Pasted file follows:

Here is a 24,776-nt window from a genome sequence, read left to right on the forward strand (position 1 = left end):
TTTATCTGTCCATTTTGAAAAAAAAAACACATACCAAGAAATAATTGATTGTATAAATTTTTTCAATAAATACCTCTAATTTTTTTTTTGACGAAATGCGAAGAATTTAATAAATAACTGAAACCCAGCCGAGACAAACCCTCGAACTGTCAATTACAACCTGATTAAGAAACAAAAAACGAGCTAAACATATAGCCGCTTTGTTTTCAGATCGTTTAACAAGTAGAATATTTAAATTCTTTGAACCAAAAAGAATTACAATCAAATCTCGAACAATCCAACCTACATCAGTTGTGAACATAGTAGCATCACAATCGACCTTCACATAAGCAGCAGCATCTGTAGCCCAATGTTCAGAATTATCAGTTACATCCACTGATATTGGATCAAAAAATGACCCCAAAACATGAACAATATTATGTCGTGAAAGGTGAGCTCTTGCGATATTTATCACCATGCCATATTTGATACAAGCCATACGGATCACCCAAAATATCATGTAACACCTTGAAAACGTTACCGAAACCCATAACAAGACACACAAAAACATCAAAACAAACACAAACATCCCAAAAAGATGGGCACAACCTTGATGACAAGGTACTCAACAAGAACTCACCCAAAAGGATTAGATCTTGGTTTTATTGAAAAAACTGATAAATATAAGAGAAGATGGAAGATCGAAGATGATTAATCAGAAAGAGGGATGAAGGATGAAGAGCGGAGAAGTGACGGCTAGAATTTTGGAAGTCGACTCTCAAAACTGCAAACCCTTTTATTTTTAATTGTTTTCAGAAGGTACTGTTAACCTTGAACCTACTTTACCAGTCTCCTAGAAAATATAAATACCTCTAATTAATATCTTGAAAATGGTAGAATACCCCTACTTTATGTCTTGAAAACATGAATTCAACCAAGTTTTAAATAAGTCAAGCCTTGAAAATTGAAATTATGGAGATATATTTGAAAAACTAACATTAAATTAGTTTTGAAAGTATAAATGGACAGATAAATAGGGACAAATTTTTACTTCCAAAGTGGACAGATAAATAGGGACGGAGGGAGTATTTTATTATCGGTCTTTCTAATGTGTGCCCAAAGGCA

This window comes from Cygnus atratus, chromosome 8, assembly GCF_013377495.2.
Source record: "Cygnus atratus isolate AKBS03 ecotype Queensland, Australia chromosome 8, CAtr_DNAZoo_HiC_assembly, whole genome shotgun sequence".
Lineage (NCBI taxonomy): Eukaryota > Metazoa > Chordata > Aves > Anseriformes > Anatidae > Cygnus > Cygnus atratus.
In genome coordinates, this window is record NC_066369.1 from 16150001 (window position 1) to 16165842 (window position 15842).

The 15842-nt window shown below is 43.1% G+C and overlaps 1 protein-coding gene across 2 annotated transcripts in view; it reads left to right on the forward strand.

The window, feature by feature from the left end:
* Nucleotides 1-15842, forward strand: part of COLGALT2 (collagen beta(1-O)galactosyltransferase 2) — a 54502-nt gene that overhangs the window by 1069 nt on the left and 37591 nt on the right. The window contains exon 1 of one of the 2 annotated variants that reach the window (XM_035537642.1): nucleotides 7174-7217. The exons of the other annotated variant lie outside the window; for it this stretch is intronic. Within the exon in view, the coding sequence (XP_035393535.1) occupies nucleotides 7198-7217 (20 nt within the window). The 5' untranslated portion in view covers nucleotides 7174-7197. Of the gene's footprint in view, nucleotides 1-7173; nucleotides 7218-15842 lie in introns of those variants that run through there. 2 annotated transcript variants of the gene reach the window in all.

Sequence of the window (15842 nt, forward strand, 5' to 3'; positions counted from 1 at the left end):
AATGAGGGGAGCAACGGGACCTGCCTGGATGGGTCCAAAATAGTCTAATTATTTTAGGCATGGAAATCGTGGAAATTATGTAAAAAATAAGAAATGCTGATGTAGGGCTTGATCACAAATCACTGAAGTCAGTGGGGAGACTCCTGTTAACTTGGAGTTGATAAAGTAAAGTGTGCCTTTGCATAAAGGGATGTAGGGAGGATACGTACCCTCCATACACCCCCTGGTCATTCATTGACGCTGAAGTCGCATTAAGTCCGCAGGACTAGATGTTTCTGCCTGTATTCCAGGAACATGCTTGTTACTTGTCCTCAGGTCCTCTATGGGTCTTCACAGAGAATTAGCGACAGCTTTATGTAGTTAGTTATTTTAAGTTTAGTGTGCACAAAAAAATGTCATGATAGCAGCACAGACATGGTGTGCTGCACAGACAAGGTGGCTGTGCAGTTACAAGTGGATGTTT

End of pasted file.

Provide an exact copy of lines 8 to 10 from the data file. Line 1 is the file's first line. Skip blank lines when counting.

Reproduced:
The window, feature by feature from the left end:
* Nucleotides 1-15842, forward strand: part of COLGALT2 (collagen beta(1-O)galactosyltransferase 2) — a 54502-nt gene that overhangs the window by 1069 nt on the left and 37591 nt on the right. The window contains exon 1 of one of the 2 annotated variants that reach the window (XM_035537642.1): nucleotides 7174-7217. The exons of the other annotated variant lie outside the window; for it this stretch is intronic. Within the exon in view, the coding sequence (XP_035393535.1) occupies nucleotides 7198-7217 (20 nt within the window). The 5' untranslated portion in view covers nucleotides 7174-7197. Of the gene's footprint in view, nucleotides 1-7173; nucleotides 7218-15842 lie in introns of those variants that run through there. 2 annotated transcript variants of the gene reach the window in all.

Sequence of the window (15842 nt, forward strand, 5' to 3'; positions counted from 1 at the left end):